Yavapai County prosecutors said today that Uber is not criminally liable in a crash last year when one of its self-driving cars fatally struck a pedestrian in Tempe, Arizona.
The autonomous SUV, which had a backup driver behind the wheel, collided with Elaine Herzberg while she was walking across the street. She later died as a result of her injuries. After the crash, Uber suspended its self-driving test program on public roads for nine months.
In a letter to the Maricopa County Attorney, prosecutor Sheila Polk wrote that based on its investigation, the Yavapai County Attorney’s office had determined that a video of the collision “likely does not accurately depict the events that occurred.” While “there is no basis” for Uber to be held criminally liable, Polk recommended that case be referred to Tempe police to collect further evidence related to the vehicle’s backup driver, Rafaela Vasquez. Police said last year Vasquez had been watching streaming videos on her smartphone while sitting behind the wheel.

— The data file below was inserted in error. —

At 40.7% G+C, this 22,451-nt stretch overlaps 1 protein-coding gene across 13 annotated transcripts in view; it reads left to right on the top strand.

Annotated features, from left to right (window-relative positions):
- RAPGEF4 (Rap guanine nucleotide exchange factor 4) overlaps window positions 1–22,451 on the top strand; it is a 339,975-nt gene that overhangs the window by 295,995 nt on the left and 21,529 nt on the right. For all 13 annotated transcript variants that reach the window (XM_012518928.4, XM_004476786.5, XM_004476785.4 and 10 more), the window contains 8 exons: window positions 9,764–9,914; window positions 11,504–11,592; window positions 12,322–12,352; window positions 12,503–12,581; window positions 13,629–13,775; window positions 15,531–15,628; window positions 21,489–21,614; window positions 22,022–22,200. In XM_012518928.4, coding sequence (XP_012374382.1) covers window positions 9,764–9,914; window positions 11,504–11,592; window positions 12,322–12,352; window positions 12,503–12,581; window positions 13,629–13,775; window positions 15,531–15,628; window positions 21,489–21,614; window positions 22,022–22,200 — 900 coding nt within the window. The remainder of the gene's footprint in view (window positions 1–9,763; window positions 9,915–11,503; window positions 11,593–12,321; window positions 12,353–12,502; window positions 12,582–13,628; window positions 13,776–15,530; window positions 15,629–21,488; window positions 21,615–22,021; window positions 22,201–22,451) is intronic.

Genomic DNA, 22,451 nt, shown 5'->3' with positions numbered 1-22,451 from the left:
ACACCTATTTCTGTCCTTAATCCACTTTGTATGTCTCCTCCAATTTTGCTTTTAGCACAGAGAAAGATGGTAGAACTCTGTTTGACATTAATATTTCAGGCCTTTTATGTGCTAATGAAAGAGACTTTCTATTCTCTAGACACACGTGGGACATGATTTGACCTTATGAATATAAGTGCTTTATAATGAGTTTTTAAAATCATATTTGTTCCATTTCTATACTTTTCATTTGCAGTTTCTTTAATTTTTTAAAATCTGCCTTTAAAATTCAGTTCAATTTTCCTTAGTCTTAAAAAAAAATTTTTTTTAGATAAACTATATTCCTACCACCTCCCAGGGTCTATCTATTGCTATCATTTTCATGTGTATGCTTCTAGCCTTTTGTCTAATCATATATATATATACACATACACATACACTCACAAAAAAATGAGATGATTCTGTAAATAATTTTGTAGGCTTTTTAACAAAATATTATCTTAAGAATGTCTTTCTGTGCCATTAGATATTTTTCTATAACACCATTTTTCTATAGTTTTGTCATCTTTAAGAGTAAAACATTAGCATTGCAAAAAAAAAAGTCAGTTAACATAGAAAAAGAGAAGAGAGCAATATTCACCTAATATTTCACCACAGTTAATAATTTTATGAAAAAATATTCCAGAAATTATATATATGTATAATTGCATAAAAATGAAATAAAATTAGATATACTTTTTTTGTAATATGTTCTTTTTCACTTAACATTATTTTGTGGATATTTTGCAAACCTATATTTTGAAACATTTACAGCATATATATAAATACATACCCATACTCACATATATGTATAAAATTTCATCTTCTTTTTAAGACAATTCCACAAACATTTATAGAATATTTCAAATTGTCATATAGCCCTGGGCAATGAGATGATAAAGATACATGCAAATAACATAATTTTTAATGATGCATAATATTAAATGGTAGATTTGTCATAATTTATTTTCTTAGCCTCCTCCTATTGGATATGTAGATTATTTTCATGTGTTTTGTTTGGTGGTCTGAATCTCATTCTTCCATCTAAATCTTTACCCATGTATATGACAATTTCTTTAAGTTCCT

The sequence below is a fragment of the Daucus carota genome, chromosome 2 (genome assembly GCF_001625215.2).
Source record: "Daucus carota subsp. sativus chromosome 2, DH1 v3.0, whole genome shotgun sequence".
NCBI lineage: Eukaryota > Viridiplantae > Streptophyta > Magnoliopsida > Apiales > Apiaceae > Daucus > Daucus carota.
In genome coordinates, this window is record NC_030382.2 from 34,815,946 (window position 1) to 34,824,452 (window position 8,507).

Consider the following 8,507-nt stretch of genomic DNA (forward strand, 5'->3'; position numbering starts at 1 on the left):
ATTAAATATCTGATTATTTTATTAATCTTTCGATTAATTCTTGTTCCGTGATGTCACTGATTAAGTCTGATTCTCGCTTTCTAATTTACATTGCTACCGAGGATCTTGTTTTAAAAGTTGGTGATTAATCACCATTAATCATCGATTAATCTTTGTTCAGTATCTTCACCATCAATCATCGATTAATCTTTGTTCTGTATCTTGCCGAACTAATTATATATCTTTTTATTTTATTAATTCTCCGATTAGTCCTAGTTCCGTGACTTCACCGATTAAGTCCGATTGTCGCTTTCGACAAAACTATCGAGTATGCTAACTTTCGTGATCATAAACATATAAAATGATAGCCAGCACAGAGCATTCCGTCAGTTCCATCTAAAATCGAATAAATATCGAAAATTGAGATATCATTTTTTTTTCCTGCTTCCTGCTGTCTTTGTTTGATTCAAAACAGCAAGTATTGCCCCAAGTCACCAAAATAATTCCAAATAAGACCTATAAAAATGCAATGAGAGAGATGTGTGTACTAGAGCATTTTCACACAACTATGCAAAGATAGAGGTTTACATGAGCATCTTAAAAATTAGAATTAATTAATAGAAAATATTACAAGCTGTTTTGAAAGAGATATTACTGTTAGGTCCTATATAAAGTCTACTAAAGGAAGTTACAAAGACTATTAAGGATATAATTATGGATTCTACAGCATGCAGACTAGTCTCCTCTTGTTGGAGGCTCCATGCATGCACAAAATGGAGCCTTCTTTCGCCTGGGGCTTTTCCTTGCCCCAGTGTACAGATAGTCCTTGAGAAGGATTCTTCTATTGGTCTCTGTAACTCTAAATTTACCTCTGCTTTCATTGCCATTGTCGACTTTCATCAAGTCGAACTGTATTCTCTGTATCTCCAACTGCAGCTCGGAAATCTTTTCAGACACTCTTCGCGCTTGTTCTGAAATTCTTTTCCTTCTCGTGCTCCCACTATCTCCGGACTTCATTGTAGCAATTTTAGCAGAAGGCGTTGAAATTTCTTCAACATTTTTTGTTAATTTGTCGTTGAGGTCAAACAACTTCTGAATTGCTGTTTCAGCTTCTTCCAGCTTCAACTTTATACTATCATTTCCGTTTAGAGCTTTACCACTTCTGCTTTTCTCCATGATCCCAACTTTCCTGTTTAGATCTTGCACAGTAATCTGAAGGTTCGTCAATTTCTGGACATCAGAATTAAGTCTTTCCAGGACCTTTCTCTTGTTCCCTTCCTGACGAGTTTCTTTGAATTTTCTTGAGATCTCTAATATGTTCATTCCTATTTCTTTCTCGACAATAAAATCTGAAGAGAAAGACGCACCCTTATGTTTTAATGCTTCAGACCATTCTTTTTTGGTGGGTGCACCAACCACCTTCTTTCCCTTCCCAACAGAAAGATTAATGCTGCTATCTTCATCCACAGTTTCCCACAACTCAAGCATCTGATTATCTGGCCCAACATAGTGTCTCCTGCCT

Polk wrote that her office believes an expert analysis of the video to “closely match what (and when) the person sitting in the driver’s seat of the vehicle would or should have seen that night given the vehicle’s speed, lighting conditions and other relevant factors.”
Though Uber was found not criminally liable in the Tempe crash, The Information reported in December that a Uber manager had sent executives an email to warn about safety issues in its autonomous vehicle unit less than a week before Herzberg was killed.
TechCrunch has contacted Uber for comment.
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